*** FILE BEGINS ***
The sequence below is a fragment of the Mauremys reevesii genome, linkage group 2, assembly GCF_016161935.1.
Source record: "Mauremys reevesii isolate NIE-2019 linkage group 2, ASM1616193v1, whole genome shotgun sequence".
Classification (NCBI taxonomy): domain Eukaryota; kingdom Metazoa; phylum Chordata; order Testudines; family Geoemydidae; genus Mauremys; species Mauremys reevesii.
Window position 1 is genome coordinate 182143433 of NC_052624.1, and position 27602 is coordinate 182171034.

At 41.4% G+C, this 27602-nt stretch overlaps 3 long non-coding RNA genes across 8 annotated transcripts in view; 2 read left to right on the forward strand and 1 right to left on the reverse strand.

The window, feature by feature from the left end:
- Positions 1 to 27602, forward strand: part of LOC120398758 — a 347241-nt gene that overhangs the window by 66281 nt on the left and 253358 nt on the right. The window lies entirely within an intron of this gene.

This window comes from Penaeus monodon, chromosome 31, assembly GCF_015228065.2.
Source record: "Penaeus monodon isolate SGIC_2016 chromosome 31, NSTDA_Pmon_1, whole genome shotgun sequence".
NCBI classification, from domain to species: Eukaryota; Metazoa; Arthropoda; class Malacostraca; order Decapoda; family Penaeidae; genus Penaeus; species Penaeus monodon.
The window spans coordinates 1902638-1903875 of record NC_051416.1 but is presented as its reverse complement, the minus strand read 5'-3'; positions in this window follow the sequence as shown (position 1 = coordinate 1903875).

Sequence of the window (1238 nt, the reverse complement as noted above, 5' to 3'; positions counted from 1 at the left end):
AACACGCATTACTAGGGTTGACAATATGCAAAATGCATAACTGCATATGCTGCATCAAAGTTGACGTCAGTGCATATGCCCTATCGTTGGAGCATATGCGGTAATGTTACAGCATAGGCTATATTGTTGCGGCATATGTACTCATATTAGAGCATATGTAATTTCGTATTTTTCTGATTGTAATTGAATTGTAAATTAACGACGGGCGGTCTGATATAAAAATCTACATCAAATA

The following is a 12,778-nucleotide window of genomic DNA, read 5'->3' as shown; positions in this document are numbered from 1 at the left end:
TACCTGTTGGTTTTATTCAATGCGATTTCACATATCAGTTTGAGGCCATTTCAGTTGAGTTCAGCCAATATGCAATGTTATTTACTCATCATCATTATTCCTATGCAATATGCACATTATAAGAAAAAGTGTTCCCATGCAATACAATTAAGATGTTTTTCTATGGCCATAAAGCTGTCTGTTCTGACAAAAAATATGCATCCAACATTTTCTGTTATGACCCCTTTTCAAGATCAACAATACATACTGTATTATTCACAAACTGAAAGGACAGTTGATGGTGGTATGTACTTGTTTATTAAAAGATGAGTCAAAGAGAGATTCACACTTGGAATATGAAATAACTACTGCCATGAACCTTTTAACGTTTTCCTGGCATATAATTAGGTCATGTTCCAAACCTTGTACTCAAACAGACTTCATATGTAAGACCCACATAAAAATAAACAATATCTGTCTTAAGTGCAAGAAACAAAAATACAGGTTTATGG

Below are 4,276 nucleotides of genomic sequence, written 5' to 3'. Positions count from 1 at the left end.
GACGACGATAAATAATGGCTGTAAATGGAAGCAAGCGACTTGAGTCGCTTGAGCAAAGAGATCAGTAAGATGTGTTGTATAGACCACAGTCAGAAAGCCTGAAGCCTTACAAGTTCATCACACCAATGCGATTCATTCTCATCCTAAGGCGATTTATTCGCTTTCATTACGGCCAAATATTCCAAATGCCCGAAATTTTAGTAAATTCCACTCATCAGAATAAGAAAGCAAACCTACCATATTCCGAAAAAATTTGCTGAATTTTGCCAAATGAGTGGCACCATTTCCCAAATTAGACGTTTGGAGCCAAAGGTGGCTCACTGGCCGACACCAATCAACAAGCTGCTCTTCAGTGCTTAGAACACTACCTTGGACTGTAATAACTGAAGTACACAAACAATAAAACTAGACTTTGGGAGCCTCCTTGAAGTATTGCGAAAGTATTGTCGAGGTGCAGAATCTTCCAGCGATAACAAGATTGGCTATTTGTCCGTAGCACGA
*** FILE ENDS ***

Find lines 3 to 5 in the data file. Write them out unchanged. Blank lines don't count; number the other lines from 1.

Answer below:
Classification (NCBI taxonomy): domain Eukaryota; kingdom Metazoa; phylum Chordata; order Testudines; family Geoemydidae; genus Mauremys; species Mauremys reevesii.
Window position 1 is genome coordinate 182143433 of NC_052624.1, and position 27602 is coordinate 182171034.

At 41.4% G+C, this 27602-nt stretch overlaps 3 long non-coding RNA genes across 8 annotated transcripts in view; 2 read left to right on the forward strand and 1 right to left on the reverse strand.